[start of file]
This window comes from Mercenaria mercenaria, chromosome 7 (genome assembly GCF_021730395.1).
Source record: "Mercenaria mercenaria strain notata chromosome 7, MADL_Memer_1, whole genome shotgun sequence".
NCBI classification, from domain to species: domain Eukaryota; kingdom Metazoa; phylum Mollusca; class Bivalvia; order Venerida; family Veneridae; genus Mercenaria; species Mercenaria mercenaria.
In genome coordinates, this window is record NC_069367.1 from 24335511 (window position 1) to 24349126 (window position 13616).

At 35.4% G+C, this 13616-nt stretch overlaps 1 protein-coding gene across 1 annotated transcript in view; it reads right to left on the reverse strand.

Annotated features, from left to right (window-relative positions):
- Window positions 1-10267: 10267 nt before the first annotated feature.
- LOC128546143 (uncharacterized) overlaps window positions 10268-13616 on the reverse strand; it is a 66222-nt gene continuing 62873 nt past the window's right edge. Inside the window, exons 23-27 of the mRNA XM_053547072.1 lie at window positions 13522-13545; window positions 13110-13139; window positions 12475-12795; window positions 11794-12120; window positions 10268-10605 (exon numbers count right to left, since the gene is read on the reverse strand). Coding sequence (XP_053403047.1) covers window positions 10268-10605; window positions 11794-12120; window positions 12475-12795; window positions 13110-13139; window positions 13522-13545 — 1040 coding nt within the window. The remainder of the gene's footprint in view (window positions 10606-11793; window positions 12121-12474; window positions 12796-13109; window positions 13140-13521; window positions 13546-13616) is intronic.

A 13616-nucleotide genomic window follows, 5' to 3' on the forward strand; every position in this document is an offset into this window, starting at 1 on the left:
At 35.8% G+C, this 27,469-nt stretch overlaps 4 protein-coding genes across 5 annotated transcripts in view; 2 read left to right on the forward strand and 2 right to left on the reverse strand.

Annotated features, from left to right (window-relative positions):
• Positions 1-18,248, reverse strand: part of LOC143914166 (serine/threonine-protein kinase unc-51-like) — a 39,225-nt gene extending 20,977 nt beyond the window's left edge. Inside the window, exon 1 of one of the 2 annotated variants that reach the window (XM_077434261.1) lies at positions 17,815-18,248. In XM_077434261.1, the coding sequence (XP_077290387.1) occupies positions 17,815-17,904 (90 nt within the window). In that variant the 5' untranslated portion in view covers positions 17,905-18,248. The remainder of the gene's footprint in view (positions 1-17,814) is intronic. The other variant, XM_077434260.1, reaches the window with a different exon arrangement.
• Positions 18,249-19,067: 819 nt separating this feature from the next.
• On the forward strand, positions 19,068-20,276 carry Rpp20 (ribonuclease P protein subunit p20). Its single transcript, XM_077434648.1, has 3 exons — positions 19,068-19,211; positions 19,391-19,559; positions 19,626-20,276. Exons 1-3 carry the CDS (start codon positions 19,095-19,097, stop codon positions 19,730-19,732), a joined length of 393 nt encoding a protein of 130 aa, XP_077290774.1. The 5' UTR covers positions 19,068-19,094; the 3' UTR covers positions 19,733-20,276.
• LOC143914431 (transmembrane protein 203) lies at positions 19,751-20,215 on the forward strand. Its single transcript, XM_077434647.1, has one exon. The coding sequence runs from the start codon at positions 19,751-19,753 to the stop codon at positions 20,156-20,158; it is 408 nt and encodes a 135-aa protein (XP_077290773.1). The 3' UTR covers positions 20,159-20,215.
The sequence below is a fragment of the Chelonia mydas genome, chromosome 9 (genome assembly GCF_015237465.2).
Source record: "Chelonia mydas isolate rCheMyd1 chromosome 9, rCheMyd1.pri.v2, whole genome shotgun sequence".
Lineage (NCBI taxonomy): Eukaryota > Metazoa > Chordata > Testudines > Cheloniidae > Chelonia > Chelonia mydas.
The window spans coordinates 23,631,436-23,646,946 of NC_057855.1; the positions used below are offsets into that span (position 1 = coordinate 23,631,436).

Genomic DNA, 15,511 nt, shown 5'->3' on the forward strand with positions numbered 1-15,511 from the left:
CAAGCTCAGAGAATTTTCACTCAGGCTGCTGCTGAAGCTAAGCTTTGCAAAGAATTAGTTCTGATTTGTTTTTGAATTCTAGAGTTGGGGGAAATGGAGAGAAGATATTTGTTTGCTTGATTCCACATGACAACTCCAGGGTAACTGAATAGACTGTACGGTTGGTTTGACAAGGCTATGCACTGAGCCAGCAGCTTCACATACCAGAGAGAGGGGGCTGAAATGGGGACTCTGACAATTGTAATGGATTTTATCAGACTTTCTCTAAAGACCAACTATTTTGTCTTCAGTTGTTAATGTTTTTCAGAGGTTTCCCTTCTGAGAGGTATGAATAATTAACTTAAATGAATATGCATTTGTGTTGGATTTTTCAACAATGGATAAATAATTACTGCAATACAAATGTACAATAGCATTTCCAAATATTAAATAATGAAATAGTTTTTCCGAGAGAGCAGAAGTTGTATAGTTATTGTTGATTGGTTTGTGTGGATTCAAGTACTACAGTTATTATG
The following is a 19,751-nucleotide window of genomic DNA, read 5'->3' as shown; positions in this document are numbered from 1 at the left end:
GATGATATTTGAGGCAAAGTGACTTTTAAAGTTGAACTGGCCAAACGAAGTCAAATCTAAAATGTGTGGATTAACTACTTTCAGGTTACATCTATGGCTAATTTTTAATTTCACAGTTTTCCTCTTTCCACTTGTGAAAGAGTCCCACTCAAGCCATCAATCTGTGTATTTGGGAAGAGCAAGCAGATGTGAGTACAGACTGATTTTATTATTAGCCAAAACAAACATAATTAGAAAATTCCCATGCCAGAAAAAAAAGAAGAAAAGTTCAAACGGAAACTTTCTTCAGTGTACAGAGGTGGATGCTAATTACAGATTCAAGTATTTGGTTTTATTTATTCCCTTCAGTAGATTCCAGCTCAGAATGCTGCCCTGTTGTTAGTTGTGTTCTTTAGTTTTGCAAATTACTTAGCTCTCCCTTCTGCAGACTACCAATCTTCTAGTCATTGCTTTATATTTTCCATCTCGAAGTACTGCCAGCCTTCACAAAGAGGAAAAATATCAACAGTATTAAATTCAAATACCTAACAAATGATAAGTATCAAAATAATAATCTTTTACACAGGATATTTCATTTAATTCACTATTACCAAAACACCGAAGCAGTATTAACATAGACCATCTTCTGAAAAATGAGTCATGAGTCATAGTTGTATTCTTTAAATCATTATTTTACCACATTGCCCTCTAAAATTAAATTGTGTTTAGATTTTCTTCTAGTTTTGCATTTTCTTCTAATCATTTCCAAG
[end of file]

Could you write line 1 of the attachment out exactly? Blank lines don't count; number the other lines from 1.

This window comes from Mercenaria mercenaria, chromosome 7 (genome assembly GCF_021730395.1).